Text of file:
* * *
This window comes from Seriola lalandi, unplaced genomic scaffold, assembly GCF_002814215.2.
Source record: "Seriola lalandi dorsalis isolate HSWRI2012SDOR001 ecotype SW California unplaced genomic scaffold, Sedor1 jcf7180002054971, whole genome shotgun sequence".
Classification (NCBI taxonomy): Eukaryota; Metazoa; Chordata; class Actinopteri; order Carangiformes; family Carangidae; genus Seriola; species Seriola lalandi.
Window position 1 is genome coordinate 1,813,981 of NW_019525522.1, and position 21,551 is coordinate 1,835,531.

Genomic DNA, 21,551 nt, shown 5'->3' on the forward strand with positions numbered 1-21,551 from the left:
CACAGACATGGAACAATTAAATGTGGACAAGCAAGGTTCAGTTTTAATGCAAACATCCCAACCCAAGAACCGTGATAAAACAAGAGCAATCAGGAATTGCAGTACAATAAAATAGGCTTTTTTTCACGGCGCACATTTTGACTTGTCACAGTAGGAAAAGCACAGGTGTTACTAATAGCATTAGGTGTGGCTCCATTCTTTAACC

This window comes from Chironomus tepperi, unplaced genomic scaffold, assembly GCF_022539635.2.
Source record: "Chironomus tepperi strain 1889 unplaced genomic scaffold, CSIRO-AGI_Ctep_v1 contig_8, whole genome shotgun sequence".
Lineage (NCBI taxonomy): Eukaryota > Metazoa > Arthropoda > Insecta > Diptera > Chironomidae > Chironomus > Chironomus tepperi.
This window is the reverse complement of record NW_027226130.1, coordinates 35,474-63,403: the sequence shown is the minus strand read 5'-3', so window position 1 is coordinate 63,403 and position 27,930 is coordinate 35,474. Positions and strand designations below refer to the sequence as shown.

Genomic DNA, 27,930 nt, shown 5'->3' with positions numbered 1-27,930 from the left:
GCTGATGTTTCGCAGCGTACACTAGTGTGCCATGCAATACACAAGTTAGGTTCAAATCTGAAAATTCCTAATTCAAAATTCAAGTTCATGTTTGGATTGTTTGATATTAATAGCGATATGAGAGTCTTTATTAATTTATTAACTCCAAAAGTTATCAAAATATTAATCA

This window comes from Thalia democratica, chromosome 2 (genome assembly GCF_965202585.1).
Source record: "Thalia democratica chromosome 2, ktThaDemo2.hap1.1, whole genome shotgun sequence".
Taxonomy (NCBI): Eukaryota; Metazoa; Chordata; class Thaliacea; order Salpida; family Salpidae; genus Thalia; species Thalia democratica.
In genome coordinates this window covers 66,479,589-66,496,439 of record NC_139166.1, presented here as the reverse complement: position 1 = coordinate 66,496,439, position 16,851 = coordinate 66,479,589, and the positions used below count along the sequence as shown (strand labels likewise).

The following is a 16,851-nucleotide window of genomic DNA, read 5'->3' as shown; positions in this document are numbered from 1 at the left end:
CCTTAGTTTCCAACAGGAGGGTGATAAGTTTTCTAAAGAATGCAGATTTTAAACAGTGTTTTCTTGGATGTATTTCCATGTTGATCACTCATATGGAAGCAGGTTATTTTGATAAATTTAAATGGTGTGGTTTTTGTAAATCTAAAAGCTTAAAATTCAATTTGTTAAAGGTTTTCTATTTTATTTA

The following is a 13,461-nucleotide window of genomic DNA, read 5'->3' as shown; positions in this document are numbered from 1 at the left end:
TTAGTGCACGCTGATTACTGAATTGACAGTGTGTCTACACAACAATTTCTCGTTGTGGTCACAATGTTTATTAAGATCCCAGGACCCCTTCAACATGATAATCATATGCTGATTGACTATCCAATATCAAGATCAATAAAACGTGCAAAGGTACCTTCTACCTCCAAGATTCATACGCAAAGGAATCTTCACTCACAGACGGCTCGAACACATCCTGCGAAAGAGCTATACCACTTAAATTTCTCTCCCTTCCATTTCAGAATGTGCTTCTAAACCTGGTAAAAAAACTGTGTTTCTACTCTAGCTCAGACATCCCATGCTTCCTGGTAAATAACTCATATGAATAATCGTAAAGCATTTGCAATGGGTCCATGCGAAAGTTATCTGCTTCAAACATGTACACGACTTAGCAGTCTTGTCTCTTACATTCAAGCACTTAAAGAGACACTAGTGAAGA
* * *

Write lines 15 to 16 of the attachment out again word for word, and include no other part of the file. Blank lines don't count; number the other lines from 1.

Taxonomy (NCBI): Eukaryota; Metazoa; Chordata; class Thaliacea; order Salpida; family Salpidae; genus Thalia; species Thalia democratica.
In genome coordinates this window covers 66,479,589-66,496,439 of record NC_139166.1, presented here as the reverse complement: position 1 = coordinate 66,496,439, position 16,851 = coordinate 66,479,589, and the positions used below count along the sequence as shown (strand labels likewise).